Just what is Septuagesima, anyways? February 4, 2015

Posted by Tantumblogo in awesomeness, Basics, catachesis, Dallas Diocese, General Catholic, Glory, Grace, Latin Mass, Lent, Liturgical Year, priests, Tradition, true leadership, Virtue.
comments closed

Many readers not familiar with the traditional liturgical calendar may wonder what this “Septuagesima” I mention from time to time is.  The video below discusses the nature of Septuagesima in some details, as well as giving some understanding of the purpose it serves.

In brief, Septuagesima is a period of moderate penance to get one ready for the heavy duty penance of Lent.  It is a period of preparation.  Since Lent is the major penitential season of the liturgical year, it makes sense to get ready for it by starting some of the penitential practices in advance. I, for one, have found Septuagesima very helpful; in years past, I would often feel that Ash Wednesday snuck up on me, and I did not have a program of prayer, penance, and alms giving worked out in advance.  Septuagesima is a period to do just that – to start ramping up the prayer, the penance, and thinking about what kinds of alms one might be able to give this Lent.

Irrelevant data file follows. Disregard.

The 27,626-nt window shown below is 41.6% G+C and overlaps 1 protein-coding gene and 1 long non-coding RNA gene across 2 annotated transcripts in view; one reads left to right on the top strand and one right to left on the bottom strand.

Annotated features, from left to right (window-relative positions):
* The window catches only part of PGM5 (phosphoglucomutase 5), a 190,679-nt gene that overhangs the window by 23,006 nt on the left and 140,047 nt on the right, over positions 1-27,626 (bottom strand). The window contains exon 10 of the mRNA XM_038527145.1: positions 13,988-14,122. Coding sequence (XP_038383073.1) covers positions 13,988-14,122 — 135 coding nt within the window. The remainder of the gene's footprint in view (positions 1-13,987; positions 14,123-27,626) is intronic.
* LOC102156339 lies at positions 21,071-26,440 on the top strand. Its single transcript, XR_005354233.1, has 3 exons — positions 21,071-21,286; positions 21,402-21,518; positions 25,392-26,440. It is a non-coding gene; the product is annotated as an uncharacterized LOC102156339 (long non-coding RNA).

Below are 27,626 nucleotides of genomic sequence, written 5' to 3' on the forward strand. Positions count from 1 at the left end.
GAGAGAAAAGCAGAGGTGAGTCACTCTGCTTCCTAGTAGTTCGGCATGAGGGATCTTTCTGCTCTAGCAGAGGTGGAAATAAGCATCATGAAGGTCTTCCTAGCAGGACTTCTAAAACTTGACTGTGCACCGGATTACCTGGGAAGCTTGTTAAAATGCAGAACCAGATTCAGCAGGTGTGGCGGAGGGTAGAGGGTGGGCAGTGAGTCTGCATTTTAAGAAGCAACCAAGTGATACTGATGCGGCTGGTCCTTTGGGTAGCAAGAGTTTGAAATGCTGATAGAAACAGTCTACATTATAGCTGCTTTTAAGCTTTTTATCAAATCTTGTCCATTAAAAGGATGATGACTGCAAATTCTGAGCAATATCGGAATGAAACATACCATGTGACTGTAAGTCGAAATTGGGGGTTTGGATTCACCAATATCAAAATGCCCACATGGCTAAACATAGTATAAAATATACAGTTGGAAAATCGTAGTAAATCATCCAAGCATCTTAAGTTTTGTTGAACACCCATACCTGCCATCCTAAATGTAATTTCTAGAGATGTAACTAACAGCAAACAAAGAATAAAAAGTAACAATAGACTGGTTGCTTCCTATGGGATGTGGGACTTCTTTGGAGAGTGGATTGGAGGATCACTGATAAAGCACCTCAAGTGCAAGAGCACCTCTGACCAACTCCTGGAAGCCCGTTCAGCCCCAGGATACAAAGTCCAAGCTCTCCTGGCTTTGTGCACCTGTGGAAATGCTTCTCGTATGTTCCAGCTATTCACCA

The sermon also discusses Lent and the performance of penance generally. Penance is so efficacious of Grace and is vital to the practice of virtue!  We can scarcely advance in virtue without learning to master our appetites and develop a strong spirit of self-denial.

The priest also makes the very important point that just because the practice of penance has been de-emphasized greatly in the past several decades, that does not mean it is not important.  Our Blessed Lord said penance was necessary for salvation.  Even if high leaders in the Church seem to minimize penance or treat it as some dated medieval neo-Pelagian practice, that doesn’t mean we are absolved of our duty to practice it.  Woe to them that say so, but let us not be fooled.

To me, Septuagesima reveals the great wisdom of the Church’s liturgical calendar.  I love the wisdom of having a sort of “warm-up period” for Lent.  Lent should be a period of great devotion for us, as we fast in union with Our Lord’s own fast of 40 days in the desert, in preparation for the great Feast of His glorious Resurrection.  It is a shame it was deleted from the liturgical calendar in the – ahem – reforms of the 1960s.

Anyway, I hope you find this video edifying!  I did when I heard it the first time back, and picked up more listening to it again.